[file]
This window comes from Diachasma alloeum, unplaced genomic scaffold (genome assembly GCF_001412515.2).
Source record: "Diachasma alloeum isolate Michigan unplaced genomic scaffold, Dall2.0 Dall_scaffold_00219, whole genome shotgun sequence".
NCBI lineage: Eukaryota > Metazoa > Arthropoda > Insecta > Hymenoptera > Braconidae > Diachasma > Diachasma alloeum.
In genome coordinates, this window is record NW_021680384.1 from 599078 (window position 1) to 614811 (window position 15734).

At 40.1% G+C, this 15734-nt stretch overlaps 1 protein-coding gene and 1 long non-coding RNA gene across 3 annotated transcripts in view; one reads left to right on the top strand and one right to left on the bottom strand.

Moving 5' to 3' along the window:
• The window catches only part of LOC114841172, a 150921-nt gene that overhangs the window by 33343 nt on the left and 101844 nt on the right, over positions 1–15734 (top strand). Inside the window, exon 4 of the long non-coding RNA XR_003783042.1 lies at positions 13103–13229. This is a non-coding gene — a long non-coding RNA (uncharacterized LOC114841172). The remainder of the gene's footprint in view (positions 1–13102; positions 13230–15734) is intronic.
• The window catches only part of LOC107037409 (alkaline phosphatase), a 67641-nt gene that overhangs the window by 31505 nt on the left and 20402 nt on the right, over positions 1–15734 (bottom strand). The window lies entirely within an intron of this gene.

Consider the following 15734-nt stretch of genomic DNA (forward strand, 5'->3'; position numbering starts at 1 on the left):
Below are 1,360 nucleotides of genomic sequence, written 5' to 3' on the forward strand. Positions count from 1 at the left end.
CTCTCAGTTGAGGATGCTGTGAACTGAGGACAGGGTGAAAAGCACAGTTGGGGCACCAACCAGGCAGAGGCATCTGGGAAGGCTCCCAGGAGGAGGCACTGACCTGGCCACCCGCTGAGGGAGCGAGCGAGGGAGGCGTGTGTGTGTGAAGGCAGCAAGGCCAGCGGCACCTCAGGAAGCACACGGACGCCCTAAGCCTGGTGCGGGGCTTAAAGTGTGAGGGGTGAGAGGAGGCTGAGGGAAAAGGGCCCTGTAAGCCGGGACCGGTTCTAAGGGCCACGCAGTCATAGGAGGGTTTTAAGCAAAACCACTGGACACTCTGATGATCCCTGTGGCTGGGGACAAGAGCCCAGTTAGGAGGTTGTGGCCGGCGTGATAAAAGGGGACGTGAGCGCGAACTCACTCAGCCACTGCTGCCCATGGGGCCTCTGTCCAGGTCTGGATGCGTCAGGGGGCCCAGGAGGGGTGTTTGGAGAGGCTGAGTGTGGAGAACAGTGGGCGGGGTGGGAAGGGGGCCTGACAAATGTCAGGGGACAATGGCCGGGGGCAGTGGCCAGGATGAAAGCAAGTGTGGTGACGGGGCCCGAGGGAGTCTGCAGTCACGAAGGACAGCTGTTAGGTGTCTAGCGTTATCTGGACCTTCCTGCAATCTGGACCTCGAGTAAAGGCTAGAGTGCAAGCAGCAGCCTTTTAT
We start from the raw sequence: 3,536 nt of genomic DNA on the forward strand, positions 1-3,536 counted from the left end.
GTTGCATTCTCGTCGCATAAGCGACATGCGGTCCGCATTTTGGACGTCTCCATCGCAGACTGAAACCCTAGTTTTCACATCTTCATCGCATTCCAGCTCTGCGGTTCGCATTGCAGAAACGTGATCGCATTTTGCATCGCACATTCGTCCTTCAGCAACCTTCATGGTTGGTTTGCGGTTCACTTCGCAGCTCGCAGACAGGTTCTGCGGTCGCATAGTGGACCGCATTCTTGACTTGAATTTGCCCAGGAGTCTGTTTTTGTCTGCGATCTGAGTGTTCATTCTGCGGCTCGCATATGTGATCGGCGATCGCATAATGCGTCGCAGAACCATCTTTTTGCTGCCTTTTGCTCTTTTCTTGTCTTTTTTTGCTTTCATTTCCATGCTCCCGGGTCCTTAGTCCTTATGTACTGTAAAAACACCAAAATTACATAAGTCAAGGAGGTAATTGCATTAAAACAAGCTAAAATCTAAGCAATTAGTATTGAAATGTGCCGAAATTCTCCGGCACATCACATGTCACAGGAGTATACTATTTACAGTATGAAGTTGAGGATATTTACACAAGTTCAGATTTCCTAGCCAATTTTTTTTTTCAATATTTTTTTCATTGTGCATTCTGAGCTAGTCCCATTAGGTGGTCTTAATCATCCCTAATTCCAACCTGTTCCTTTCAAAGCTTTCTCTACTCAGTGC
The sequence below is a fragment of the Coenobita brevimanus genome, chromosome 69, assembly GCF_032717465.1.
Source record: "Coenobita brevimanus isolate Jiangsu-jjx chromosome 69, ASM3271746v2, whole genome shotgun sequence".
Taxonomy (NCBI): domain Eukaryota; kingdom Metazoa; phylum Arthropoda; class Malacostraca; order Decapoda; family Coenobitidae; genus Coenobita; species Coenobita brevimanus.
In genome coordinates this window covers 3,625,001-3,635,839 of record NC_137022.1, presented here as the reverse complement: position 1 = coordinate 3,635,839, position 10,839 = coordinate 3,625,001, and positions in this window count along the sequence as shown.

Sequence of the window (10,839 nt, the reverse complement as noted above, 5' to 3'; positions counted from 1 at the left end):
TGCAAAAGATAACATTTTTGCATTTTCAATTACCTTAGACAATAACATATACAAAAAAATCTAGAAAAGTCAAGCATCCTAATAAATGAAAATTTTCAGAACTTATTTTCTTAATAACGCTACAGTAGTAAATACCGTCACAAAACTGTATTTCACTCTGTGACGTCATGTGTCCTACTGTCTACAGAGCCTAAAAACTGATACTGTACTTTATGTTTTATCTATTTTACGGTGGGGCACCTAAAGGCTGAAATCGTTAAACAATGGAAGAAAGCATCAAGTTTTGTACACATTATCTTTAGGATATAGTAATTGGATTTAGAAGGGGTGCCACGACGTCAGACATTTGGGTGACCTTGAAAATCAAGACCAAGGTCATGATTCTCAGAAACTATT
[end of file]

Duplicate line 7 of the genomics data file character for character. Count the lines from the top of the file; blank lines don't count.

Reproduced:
• The window catches only part of LOC114841172, a 150921-nt gene that overhangs the window by 33343 nt on the left and 101844 nt on the right, over positions 1–15734 (top strand). Inside the window, exon 4 of the long non-coding RNA XR_003783042.1 lies at positions 13103–13229. This is a non-coding gene — a long non-coding RNA (uncharacterized LOC114841172). The remainder of the gene's footprint in view (positions 1–13102; positions 13230–15734) is intronic.